Why Google’s Rebranding Will Work
On Monday, August 10th Google came out with some shocking news. According to their recent announcement the multi-billion dollar tech company will be changing their brand name from Google, to Alphabet.
Now this does not mean that the phrase “Google it.” is going to go the way of the dinosaur, the search engine Google will still retain its current name. Instead, this means that the parent brand, formerly known as Google, will now be known as Alphabet. As the parent company, Alphabet will still own the brands it does now which include: Google (the search engine), Android, and YouTube, among others. According to their new business model Alphabet will be a corporate parent company, and not a consumer facing brand.
Current Google, and soon-to-be Alphabet CEO Larry Page had this to say on the matter: “Alphabet is mostly a collection of companies.” This is true, but when people hear Google they automatically think of the search engine, rather than the parent company that is also a collection of great brands; such as the ones mentioned previously.
This move will attempt to emulate the ‘house-of-brands’ business model that has been used successfully by several companies including: Unilever, which owns Dove, Axe, Lipton, Ben & Jerry’s, and hundreds of others. United Technologies, which owns Otis, Pratt & Whitney and Carrier. And FCA, which owns Fiat, Jeep, and Chrysler. The ‘house-of-brands’ strategy does make a lot of sense, and it comes with several notable benefits. For example, it’s easy to acquire new brands and spin-off brands, and now Alphabet can easily add brands to address growth opportunities and spin off or sell brands with less potential. This strategy can also lead to better brand building – a company such as Alphabet can have different brands with distinct, and even opposing positions. For example one brand could promote discipline and self-improvement, while another brand could promote immediate gratification, and self-indulgence.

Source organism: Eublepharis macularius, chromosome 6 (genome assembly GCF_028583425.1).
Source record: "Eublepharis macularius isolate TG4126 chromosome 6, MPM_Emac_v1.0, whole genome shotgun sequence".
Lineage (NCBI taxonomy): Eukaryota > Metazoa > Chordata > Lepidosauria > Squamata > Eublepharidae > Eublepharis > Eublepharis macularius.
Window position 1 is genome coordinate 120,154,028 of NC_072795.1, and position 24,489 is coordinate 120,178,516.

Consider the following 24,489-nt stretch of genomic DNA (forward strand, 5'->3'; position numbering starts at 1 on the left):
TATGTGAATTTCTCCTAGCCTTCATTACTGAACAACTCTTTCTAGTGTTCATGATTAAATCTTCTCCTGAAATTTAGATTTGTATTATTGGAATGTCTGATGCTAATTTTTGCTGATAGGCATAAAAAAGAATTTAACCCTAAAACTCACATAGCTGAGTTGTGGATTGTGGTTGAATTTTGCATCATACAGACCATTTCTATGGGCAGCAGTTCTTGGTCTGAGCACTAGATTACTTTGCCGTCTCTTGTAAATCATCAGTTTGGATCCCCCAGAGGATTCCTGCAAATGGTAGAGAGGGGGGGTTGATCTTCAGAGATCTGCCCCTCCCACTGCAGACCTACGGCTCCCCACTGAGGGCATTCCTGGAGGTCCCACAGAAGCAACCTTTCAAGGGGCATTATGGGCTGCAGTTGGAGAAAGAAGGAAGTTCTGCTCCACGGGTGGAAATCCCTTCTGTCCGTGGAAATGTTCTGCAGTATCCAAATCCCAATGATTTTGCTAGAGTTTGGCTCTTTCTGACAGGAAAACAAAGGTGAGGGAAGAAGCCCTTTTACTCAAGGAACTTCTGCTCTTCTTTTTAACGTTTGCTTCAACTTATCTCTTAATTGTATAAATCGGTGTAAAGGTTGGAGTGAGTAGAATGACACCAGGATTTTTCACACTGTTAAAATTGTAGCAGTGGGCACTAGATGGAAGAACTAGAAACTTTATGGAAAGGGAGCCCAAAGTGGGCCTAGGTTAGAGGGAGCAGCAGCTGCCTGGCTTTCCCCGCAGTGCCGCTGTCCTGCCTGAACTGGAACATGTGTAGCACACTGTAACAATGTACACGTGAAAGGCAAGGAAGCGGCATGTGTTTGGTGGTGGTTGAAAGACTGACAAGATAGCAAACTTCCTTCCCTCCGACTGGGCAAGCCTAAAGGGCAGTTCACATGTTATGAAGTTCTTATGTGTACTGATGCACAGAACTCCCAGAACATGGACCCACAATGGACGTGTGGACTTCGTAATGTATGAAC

This also sends an important message to other brands that Alphabet may be looking to acquire. By changing their name they are saying that no brand is more important than any other. For example, despite the fact that Coca-Cola, Sprite, Monster, Fanta, Nestea, Dasani, Fruitopia, and Powerade are all owned by the same parent company, the most important brand is Coca- Cola. With this new name change, Alphabet is sending the message that this will no longer be the case for them.
Although this strategy isn’t a revolutionary idea when it comes to business, it certainly is a unique strategy when it comes to the technology world. For example – three of the biggest names in the tech industry are: Facebook, Apple, and Twitter, and all three rely on the ‘branded house strategy’ which embraces the name of the most important product. In this case those products are: Facebook, Apple, and Twitter. There are two major flaws with this strategy: first it can impede the brand’s growth because the firm can’t pursue opportunities that don’t fit with its brand. And secondly it tends to create weak brands; in a bid to be broadly relevant, the company embraces a positioning for that brand that is general and vague. The brand isn’t polarizing but it
also doesn’t stand for anything specific. Alphabet’s new name change will allow them to avoid both of these problems, and help them make an already financially successful business even more profitable.